I have met people like that--the ones who had messed up childhoods and will go to extreme measures to have a baby like he/she will be bandage and fix everything. I get it. She wants to be a better mother than her own was to her. That is fine and dandy, but the other potential parents in this scenario are not ready to be parents, and even more important than that, your husband has decided against having children with her. All within his right. Even if we take the OP out of the equation and consider the husband/girlfriend dyad, there is an incompatibility on that level that is deeper than a superficial level. If they were a mono couple, it would not negate the fact that he a) is not ready for children and b) does not want to parent with her. In that situation, I would end the relationship and transition to a friendship. If I were the OP's husband, I would feel like my feelings and firm stance was being ignored and disrespected. Why is the partner continuing to ask as if it has not been thought out and carefully considered? IMO, this is not about equality. There is just an obvious incompatibility--even with the OP not being keen on her husband and his girlfriend parenting a child together.

OP, I commend you and your husband for knowing that you are not ready to parent a child. I needed to know myself and experience some things before I was ready to take on being a mother. That is a lifetime of commitment, and I knew I was not ready to take on something as daunting as motherhood.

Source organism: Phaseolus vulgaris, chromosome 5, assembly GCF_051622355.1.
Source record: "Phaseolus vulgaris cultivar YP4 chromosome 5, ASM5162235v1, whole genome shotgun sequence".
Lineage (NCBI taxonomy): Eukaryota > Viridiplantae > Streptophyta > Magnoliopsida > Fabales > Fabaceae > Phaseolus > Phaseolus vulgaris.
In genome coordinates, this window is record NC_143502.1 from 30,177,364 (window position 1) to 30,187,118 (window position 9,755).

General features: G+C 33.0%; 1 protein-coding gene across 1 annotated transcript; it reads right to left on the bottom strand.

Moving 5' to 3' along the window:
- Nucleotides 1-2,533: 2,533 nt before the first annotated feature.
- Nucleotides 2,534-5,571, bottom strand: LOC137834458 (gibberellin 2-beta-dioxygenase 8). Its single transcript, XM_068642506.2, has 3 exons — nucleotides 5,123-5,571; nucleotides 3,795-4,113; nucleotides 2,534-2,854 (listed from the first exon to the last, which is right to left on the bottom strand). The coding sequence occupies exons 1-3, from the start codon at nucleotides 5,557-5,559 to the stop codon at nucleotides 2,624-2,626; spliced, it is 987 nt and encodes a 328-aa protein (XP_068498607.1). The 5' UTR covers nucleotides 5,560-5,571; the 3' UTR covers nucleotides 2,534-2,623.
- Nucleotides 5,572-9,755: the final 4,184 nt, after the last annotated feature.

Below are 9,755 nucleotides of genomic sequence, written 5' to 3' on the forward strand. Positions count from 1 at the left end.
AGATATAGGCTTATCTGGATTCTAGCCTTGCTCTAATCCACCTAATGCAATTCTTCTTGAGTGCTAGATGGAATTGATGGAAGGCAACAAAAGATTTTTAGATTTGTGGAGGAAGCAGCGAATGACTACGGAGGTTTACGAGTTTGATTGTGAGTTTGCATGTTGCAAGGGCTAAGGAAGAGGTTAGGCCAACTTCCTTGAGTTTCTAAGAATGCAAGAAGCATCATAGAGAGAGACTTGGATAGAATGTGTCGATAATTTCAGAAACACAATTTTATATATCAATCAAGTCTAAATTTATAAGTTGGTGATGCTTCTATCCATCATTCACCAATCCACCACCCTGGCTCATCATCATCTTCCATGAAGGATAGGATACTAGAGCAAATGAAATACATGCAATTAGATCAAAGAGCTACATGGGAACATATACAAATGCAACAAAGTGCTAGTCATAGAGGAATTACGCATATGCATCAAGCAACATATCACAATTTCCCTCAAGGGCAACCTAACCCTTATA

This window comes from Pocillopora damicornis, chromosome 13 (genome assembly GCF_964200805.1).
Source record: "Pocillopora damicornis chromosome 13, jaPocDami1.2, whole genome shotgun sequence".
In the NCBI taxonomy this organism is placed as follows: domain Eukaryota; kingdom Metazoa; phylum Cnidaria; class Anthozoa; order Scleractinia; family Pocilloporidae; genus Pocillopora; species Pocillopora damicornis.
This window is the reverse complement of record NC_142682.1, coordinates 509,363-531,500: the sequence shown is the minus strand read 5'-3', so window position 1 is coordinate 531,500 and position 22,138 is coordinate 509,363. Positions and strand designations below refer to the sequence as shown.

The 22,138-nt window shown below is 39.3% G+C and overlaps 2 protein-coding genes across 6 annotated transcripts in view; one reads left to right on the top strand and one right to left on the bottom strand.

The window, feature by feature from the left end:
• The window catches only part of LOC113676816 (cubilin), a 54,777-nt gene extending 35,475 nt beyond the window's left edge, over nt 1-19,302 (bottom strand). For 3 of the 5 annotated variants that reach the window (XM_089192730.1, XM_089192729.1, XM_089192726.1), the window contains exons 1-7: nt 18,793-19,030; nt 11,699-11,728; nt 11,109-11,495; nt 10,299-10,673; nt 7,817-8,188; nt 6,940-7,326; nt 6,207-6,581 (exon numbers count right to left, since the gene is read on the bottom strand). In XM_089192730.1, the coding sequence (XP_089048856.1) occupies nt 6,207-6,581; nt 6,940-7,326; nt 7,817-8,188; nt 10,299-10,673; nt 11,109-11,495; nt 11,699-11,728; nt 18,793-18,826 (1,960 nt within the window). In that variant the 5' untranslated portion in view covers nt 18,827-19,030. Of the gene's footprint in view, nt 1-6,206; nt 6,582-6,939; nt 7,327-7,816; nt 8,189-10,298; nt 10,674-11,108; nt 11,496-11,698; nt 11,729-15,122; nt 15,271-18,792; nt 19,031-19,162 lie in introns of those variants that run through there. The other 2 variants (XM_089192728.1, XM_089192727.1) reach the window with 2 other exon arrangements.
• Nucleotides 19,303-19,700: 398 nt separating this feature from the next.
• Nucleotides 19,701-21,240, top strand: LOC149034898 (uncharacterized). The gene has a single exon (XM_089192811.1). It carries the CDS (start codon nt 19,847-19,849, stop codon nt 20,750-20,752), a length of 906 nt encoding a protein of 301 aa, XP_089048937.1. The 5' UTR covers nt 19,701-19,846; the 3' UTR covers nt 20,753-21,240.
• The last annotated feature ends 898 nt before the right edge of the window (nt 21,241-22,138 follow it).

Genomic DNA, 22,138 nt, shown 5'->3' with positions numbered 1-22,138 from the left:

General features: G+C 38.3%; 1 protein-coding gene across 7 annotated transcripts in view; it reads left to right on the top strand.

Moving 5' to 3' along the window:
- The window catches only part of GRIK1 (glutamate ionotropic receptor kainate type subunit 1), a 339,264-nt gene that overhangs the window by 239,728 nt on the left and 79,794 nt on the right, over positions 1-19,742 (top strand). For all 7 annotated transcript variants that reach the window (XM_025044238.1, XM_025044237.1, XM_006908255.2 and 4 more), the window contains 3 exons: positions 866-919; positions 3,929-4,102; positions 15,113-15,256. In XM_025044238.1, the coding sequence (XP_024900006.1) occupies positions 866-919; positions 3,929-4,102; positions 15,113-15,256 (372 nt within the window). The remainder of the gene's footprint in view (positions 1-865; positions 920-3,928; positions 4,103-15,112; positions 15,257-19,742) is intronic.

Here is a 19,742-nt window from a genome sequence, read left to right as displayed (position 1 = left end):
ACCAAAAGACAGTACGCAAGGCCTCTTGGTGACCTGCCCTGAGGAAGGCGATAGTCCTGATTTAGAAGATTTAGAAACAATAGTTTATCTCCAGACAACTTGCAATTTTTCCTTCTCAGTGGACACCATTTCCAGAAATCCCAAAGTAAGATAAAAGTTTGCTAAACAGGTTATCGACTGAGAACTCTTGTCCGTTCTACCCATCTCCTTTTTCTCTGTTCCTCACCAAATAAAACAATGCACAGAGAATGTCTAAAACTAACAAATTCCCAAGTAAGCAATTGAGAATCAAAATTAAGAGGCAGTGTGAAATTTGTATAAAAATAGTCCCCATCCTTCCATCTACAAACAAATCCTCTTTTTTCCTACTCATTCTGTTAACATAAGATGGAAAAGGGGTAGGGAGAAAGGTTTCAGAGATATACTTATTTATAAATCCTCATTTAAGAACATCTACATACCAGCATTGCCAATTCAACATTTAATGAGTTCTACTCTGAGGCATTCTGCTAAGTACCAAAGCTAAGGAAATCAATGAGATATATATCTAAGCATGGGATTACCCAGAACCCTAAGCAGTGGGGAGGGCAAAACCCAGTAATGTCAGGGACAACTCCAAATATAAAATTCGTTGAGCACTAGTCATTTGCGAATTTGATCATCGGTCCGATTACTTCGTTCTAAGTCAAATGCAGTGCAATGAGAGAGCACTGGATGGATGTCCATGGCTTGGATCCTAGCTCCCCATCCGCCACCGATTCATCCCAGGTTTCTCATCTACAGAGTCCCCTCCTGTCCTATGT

I do not understand why your partner wants to have a child when she does not seem to have the means to take care of said child. If you and your husband are helping to fund her living and afraid to kick her out due to her inability to stand on her own two feet, how in the bloody hell would she take care of a baby? Babies are expensive. Hell, all children are expensive. And throw in the fact that you are virtually closeted. How does she expect that to work when she is dating a married couple? I do not know, but I have to believe some feelings might get hurt after being denied or introduced as a friend to people. Are they going to play they happy doting couple and ignore your existence when out with this child? It sounds like she has not thought this out. Working on a degree, no stable career, being partially supported by her partners...? None of this equates to being ready for parenthood. If she wants her children to have a better life than she did, she should rethink this baby fever and put it on hold until she gets herself together.

I hope it works out for all of you.
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  #19  
Old 02-04-2015, 03:56 AM
JaneQSmythe JaneQSmythe is offline
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Just to address this:

Quote:
Originally Posted by FullofLove1052 View Post
How can a relationship continue where there is disagreement on a major issue? Someone will have to settle/learn to be content/make other arrangements or walk away.
My husband and I disagreed on the concept of children ...and got married in spite of that supposed hurdle. I felt that I wanted babies "someday" and he felt that he didn't and never would. It wasn't a deal-breaker for me, I knew I wanted him (now) and thought that I wanted babies (later). (Apparently it wasn't a deal-breaker for him either - I think he knew that I would NEVER "trick" him or pressure him into babies he didn't agree to - which is one of the most despicable things that I think a woman can do to a man.) Besides, we were young (I was 22, he was 24), people change - when it came down to it, either of us could have a different frame of mind when baby-having was actually a plausible thing.

We talked about it here and there...had some heartfelt discussions on what "parenthood" meant, etc. His viewpoint changed to "maybe, with the right co-parent, you" - mine changed to "maybe not, if you aren't up for it".